June 5, 2014
5 other Melville House authors that ought to be on US currency
by Sal Robinson
US currency is decidedly unliterary compared to its international counterparts: no Jane Austen, air-brushed or not; no Alice Munro, weighing down your pocket on a $5 coin; no Gabriela Mistral on the Chilean 5,000 peso note.
So when illustrator Shannon May designed a series of hypothetical new US bills with great American writers featured on them, we here at MobyLives were happy to see that Herman Melville was represented on the $1 bill—probably the most “I Would Prefer Not To” of currency units, other than the penny. But he’s not the only author on the house’s list that we think should grace legal tender. Here are 5 other candidates from our ranks:
We haven’t even published a book by this guy yet (Gnarr! How I Became the Mayor of a Large City in Iceland and Changed the World— look for it at the end of this month!), but it’s clear that Gnarr would be a wonderful, bequiffed addition to US currency. He is not, repeat not, a politician and yet his Best Party won over Reykjavík in 2010 with its nonsensical promises, none of which they intended to honor, as they told voters upfront. This is the way money works, right? Gnarr is earnest, he is absurd, he is the walking, talking, trampolining embodiment of the $2 bill. Sure, he’s not a citizen—but he is moving to Texas soon. And when was the last time you saw Thomas Jefferson on a trampoline? I didn’t think so.
David Rees already essentially prints his own money: author of the definitive How to Sharpen Pencils, Rees’ Artisanal Pencil Sharpening Business in the heart of the Hudson Valley has been so successful that he’s been able to raise the price of his sharpening service multiple times. It is now at $40. This man understands capitalism.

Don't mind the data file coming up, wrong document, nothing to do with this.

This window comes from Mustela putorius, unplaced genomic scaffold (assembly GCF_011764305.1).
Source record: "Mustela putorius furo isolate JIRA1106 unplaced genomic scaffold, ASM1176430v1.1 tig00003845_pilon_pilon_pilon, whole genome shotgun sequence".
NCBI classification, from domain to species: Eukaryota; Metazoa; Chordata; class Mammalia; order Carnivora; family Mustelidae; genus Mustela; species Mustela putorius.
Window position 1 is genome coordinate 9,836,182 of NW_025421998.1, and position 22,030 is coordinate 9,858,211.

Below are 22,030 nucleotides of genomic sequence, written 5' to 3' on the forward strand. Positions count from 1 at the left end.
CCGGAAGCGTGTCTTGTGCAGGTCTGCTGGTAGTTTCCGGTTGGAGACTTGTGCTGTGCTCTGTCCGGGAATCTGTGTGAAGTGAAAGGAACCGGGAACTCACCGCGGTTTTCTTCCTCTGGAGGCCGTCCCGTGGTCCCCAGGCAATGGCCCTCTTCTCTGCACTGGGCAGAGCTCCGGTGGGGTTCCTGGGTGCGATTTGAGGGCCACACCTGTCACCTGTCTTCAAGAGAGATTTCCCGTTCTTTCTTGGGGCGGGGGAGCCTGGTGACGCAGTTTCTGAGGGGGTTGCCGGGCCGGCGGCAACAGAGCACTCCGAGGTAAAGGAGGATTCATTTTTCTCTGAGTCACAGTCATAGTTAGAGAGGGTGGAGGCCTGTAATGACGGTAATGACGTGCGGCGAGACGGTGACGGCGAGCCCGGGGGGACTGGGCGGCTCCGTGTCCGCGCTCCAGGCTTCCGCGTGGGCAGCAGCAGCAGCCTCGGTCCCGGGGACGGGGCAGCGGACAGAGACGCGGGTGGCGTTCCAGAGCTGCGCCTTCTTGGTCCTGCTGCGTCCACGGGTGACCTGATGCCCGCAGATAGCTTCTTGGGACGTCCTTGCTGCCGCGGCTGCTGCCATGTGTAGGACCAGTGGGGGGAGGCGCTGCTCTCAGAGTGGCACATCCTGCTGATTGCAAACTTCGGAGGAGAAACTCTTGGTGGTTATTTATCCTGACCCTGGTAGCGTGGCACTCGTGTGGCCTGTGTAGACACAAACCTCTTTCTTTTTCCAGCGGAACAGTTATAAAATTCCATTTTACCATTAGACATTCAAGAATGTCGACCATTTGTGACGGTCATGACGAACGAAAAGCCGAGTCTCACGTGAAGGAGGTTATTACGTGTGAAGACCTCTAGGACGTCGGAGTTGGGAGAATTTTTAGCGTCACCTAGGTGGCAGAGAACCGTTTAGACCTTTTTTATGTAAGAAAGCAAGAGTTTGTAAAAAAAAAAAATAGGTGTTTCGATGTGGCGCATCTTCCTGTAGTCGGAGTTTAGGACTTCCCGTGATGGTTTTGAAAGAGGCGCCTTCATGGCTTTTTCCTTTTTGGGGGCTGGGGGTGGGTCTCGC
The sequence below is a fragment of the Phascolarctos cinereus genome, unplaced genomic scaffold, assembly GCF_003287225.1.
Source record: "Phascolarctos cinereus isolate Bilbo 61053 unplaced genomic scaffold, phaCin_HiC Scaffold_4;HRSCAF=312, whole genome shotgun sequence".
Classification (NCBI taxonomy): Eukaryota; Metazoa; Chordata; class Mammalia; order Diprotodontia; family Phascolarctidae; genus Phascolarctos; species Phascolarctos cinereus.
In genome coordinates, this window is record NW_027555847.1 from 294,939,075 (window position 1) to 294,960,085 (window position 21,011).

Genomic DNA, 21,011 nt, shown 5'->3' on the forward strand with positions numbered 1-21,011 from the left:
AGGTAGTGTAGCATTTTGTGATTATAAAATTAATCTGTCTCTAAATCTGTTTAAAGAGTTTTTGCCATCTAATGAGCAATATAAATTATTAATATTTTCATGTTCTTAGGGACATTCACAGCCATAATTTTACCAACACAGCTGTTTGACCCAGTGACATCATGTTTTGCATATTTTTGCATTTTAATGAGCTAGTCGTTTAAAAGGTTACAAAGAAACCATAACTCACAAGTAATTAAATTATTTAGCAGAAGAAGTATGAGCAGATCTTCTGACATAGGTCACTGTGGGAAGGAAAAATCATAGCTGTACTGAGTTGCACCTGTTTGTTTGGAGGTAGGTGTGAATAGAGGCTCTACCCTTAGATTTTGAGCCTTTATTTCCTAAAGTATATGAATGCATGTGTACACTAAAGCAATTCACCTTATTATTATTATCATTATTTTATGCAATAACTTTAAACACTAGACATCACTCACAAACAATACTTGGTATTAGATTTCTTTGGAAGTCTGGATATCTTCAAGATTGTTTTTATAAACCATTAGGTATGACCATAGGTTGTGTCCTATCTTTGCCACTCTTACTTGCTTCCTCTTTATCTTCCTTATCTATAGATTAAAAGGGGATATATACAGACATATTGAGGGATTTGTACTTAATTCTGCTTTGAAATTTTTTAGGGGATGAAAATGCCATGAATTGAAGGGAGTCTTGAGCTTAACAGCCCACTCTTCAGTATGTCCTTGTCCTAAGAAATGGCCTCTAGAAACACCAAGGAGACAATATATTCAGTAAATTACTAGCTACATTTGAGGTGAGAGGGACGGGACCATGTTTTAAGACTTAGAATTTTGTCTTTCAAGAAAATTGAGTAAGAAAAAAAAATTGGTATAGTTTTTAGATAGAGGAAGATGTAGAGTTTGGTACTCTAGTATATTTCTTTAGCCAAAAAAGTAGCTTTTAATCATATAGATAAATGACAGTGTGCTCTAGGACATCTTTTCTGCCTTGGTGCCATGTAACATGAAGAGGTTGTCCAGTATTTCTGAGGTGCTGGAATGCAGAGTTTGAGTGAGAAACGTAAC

MacLane was made for our money. She was, as she wrote of herself, “distinctly original,” not to be counterfeited or reproduced. Her life had mythic proportions: a bored teenager, stuck in Butte, Montana around the turn of the last century, she published her memoir-cum-barbaric-yawp I Await the Devil’s Coming and shocked the nation with descriptions of her sexuality, her amorality, and her genius. Her book became a bestseller, she left Montana for Greenwich Village and plunged into decadent city life, only to die in obscurity in a hotel room two months before the 1929 stock market crash. THIS IS THE GREAT AMERICAN STORY. Plus, as she writes in I Await, “I have gone into the deep shadows.” Chills, I’m feeling chills.
Though English-language readers are only just being introduced to Hilst, she is already on a iPhone case in Brazil, people. Her books are about the attempt to match language to ecstatic experience, about the torments and glories of the human body, about obscenity, laughter, and God. She lived with hundreds of dogs and tens of poets. If we put Hilda Hilst on the $100 bill, all the poets would be fed and all the dogs would be howling. Just the way it should be.
Houdini could escape from anything: handcuffs, straitjackets, sealed water tanks. Are we paralyzed by debt, shackled to an ever-more-unequal financial system, trapped in the market’s maw? This man might have the answers, possibly in his book The Right Way to Do Wrong. And if he doesn’t have the answers, he has a damn good rabbit trick. “Rabbit tricks,” he writes, “are positive successes.”
Sal Robinson is an editor at Melville House. She's also the co-founder of the Bridge Series, a reading series focused on translation.